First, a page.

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Brown Me Up Buttercup

Brown Me Up Buttercup

Freshly toasted bread … juicy steak … seared scallops … warm choc-chip cookies straight out of the oven … ice cold beer.

Food, glorious food. Hearty, full of fibre and nutritious food, especially great for a cold winter’s night. But have you ever wondered what gives the food we love their taste and colour?

The Maillard reaction (pronounced My-yard, a French guy coined it) is one of those things. Although the specifics of how the Maillard reaction occurs is still ambiguous, it describes the chemical interaction that occurs between reducing sugars and amino acids on the surface of the food.

Turn the heat to above 140OC and just like magic, you speed up the reaction. The result is browning of the surface and also the generation of hundreds upon hundreds of complex molecules, each with their own distinctive flavours. These molecules then breakdown to form even more flavour compounds, giving us the taste we commonly associate with steak, grilled fish, or choc-chip cookies. It’s mind-boggling to think that the “steak taste” is made up of over 600 molecules!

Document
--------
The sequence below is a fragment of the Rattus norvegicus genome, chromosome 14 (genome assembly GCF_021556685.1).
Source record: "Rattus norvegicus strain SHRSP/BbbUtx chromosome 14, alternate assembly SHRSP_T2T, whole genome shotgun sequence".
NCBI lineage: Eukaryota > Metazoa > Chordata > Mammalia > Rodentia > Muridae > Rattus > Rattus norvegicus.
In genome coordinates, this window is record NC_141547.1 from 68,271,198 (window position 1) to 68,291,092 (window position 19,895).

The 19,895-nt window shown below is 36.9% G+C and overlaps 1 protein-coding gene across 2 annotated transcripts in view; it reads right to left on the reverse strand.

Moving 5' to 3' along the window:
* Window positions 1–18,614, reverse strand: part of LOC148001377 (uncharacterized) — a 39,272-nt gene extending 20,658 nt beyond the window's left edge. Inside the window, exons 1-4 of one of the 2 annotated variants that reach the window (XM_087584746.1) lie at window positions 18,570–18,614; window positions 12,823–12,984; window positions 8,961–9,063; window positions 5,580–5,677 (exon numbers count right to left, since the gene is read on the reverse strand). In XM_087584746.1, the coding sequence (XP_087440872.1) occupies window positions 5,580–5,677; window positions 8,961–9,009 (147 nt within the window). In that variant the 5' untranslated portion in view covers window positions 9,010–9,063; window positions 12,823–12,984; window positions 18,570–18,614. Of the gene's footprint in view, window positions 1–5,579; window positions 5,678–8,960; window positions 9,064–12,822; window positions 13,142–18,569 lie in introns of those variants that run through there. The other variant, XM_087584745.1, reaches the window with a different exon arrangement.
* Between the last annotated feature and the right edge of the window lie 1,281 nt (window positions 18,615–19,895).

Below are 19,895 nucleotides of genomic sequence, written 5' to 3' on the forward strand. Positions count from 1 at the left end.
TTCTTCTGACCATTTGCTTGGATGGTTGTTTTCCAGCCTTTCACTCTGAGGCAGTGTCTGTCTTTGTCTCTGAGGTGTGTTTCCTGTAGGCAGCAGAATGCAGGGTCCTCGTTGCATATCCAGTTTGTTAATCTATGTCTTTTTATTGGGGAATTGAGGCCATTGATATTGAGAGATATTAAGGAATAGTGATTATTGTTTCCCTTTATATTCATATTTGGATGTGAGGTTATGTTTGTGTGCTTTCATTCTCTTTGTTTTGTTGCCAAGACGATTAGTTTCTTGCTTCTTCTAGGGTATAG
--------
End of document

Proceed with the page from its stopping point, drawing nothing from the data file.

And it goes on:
Steak on Wooden Board
Filet Mignon Steak

This is also why boiled meat tastes completely different to an identical cut of roasted meat. During boiling, the temperature only reaches 100OC, which is too low for the Maillard reaction. This is why boiled chicken is well, not quite the same as El Jannah’s, and rather quite bland.

Here’s some tips for budding chefs:

  • Add water and you slow down the Maillard reaction
  • Increase pressure and alkalinity and you speed it up

Next time you’re chewing on a piece of steak, spare a thought for all those complex molecules popping in your mouth, and be thankful for this spontaneous reaction that gives eating so much joy.


Header Image: Eduardo Roda Lopes on Unsplash



About Joanna Ng

Joanna Ng

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